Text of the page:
By: Katie Kern, Partner & COO Media Frenzy Global

Today’s fast-paced, hyper-competitive environment often reveals just how prepared one is for the challenge of owning their own business. I often find many people are impressed by the shiny facade of entrepreneurship rather than the actual level of sacrifice and commitment it requires.

I ran Circa PR for three years before deciding it was time to pursue a different professional opportunity. Now, I am Partner and COO with Media Frenzy Global and it was in this chapter of entrepreneurship where I was able to sharpen my business acumen even further. In the second part of this series, I break down misconceptions surrounding entrepreneurship, why they should be re-evaluated, and different perspectives. 

Misconception: You Must Wait for the “Right Time”.

Reality: You Will Never Be 100% Ready. Fear Nothing and Act.

When you start a new business or venture, you must be fearless. Ideating on what can go wrong is not the ideal boss mindset. In short, failure should never be an option. I‘ve never entered into a new venture thinking I would not succeed and that mentality has served me well to date.

Misconception: Quitting is For Losers.

Reality: Successful Entrepreneurs are Realistic.

A successful entrepreneur has to be a realist as it’s a necessary characteristic for success. An intuitive entrepreneur understands when it’s time to walk away. It can be difficult to do, and I actually experienced this recently with one of my entrepreneurial endeavors. I realized the new business I started was more of a hobby than a true revenue stream. While the business catered to my passion, it started to impede on other aspects and because of my discernment, I had to gracefully bow out. This is not to be confused with fear. Despite what you may think, knowing when to walk away takes guts, realness, and instinct.

Misconception: You Must Know It All to Succeed.

Reality: Retire the Jack of All Trades Mentality.

When I started Circa PR, I was sound in my skills as a PR professional and everything it involves  (orchestrating events, networking, being a true connector of people, the list goes on ), so I honed those attributes and outsourced, where needed, contacts and other creatives who could execute on aspects that were not in my professional wheelhouse. By nature, people are good at a variety of things, however, you can’t be great at everything. Great leaders know how to build balanced teams and bring in talent that can teach them something. Entrepreneurs must learn how to master and perfect a core skill while continuing to learn and expand on their expertise.

What to Consider at the Beginning & Along the Way

As you journey through being your own boss, it’s important to consider factors of growth and even what a potential exit strategy may entail.

Understand the Importance of Risk-Taking

Most people don’t take risks because they fear the reaction from other people and what they will think. On the other hand, they’re so afraid to try out a process or idea that they’d rather play it safe as opposed to just taking a chance. Risk-taking is a distinctive characteristic in entrepreneurship. Every decision you make – from a new hire to an approach you take with a current client – will carry an undoubtedly level of uncertainty. How you prepare and bounce back will become a gauge for how you approach risk-taking in the future.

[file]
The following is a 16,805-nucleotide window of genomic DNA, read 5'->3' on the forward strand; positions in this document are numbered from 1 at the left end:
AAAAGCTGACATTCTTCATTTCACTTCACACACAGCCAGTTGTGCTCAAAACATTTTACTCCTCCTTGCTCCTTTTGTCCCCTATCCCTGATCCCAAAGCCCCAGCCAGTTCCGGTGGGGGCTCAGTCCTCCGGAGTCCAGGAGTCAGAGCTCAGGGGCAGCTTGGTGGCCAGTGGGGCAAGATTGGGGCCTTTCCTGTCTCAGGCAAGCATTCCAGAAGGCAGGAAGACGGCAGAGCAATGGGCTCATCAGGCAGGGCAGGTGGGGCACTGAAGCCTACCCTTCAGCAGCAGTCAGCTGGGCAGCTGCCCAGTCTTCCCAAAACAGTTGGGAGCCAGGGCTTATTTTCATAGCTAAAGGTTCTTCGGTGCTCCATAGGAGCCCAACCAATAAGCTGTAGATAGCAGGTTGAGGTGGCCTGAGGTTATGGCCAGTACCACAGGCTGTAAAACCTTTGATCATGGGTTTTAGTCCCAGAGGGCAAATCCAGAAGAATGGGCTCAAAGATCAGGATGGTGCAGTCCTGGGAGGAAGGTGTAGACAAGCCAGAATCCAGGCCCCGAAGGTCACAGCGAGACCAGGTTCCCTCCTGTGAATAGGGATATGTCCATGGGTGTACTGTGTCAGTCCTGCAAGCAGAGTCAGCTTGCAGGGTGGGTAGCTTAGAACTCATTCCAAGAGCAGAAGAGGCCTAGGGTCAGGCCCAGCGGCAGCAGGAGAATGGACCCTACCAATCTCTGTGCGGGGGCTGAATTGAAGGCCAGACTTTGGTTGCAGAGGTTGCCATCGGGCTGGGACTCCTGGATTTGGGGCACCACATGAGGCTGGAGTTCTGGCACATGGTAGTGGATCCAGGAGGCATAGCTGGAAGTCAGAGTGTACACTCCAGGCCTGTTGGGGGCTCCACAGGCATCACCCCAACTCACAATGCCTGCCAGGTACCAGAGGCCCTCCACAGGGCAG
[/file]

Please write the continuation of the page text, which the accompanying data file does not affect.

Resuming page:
Preparing for Growth

I recently completed the Goldman Sachs 10K Small Business Program with Babson College and one area they focused on was strategic planning. If there’s going to be growth within your company, you must have a plan to get there. There will be spontaneous moments of growth; that’s a part of the process, however, you’ll want to determine what your team will look like, how soon you’ll add on new members and ascertain what the organizational structure will look like as you continue to scale.

Knowing When to Partner Up

I’m always inspired by women who have families that have made the decision to pursue entrepreneurship. I’ve found ‘mompreneurs’ to be tenacious and just as focused while handling business with grace. This rings true with my partner Sarah Tourville. We are polar opposites with the same vision and different ideas on how to achieve our overall business goals. This works in our favor, simply because we aren’t ‘yes’ women to each other, and it’s made for a harmonious business relationship. I am excited about what the future holds for Media Frenzy Global with both of us at the helm.

When reflecting on entrepreneurship not being for the faint of heart, what really becomes necessary to understand is that one shouldn’t partake in this journey because you don’t like being around people and want to work alone, or you just want to profit 100% from the work you do. If you truly want this path, your life is not your own and you have another existence you must care for. And in order for it to flourish, It must be nurtured and meticulously maintained.

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